Of course it would be very easy to create a table with 20 headlamps showing these numbers, but what would that table tell for the reader? Lamp A has a super dim mode (usable only inside a wilderness hut when you don’t want to disturb others who sleep) which gives dim light for 336 hours. Lamp B has different modes, but even the dimmest one produces a beam with which you can walk in a pitch dark forest. Lamp B gives light for 20 hours. The numbers 336 vs. 20 cannot be compared at all.
No, in my opinion the useful battery duration is found out when we find such a mode in each headlamp that produces a beam of about 30 or 40 meters. That’s enough for most of outdoor use, like walking in dark forest, or skiing in dark on even surface, and the same beam can be used in camp, and so on.
A beam of something like 30 or 40 meters is adequate to most walking, skiing and snowshoeing activities.
So, this is what we did. Hannu set up a measuring field and we found out the proper mode for each lamp. We left the lamps on and checked every hour if the lamps still give a beam of 40 meters. If a lamp could not produce that long a beam any more, it was out.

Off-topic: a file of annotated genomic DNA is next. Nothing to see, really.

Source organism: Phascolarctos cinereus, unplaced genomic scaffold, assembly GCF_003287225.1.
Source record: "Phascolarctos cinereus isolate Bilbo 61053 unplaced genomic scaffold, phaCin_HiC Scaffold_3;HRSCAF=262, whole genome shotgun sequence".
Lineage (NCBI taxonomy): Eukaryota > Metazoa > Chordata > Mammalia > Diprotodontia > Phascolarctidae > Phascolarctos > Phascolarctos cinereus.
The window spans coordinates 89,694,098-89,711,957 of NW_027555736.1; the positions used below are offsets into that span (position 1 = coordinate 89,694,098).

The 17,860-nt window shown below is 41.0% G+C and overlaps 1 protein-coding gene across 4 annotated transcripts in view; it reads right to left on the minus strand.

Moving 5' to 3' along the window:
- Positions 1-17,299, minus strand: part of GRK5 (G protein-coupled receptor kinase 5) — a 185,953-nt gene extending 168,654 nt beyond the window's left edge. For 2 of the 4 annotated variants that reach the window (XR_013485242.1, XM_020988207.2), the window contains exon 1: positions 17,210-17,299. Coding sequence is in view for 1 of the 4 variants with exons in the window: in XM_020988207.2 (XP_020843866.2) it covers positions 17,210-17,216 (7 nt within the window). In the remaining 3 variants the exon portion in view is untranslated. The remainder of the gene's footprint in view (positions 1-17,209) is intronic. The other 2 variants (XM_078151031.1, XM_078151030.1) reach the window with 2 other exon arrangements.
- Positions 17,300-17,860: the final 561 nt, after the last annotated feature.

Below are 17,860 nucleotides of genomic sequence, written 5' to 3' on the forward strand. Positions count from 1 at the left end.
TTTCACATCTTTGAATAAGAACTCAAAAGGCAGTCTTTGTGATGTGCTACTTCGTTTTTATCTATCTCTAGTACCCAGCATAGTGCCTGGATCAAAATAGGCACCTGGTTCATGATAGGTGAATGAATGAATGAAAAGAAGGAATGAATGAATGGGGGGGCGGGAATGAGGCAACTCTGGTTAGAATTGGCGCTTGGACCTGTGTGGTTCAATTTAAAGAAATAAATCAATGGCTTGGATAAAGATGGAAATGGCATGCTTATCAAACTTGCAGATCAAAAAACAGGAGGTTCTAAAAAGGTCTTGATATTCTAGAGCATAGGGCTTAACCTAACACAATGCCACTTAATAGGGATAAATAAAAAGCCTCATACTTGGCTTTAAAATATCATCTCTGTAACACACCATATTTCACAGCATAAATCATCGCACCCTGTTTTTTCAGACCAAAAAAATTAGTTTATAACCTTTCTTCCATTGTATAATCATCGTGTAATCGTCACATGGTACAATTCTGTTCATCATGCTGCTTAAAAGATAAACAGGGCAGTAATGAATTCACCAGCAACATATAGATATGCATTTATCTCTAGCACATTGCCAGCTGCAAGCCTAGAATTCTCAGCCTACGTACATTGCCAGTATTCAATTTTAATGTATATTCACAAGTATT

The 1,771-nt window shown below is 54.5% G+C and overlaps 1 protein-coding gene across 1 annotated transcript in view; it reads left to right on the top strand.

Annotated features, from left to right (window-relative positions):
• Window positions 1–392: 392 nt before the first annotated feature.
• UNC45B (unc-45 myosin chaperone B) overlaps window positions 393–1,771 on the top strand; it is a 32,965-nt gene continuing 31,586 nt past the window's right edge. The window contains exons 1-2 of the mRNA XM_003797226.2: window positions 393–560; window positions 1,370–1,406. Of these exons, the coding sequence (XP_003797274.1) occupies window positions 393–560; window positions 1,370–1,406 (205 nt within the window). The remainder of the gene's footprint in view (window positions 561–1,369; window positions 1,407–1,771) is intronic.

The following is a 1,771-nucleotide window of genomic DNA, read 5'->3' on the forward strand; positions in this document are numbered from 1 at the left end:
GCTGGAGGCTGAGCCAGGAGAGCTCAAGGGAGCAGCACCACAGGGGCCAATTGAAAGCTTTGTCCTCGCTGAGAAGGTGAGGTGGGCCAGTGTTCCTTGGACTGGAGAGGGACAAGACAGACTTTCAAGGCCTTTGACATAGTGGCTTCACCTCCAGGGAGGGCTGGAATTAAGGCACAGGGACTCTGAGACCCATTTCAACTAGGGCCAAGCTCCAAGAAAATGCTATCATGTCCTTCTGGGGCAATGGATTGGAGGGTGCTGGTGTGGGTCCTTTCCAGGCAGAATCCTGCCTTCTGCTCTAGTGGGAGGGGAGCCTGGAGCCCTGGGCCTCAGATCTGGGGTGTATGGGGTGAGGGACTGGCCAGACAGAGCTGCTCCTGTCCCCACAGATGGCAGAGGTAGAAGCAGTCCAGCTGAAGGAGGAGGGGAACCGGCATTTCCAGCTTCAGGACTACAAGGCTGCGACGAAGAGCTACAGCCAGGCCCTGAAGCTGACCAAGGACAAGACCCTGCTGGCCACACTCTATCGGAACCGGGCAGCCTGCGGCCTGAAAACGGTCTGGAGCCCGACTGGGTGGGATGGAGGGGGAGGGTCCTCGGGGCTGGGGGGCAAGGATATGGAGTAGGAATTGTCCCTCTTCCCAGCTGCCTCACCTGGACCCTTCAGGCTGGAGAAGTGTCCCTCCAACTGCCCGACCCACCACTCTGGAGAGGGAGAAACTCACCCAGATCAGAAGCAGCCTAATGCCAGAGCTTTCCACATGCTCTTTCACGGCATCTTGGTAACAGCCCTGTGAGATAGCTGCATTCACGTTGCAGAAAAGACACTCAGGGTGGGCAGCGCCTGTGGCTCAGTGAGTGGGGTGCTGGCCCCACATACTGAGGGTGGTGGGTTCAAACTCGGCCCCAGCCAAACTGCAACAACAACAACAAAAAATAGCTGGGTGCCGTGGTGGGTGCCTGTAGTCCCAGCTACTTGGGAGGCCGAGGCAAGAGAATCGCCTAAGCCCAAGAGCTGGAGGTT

This gave interesting, and comparable results. However, this was not enough. In Finland we like to backpack also through the winter. If you go for a week long backpacking tour in December or January, you’ll probably meet below -30°C temperatures. During the test months there was a nice -30°C weather one weekend at my home. I set a small test area outside, on my yard, and left the lamps on, with that 40 meters beam.
Before the modern led technology (and probably battery technology is also to be praised) freezing temperatures caused a quick battery loss, if the battery was exposed to cold. The models having a separate battery hanging from your neck, next to your skin, under shirts and jacket, were the best ones for winter backpackers.
To my surprise this is not the case any more. Also the models having batteries on your head, in the lamp part of the headlamp, did very well! Well, not all of them, but the best ones.
We then combined the results of Hannu’s measurements and mine, and gave a total score for battery duration.
Aside these laboratory-like measurements a very important part of the test was to use every lamp a lot. I live in countryside, far away from streetlights, so a headlamp is needed for almost every chore during evenings on our yard. Small headlamps are nice items to be tested, as it’s easy to take several lamps with you to hikes, and use a different lamp on consecutive days. And you can also give one test lamp to every one of your hiking companions to be used on that hike – and then ask for opinions.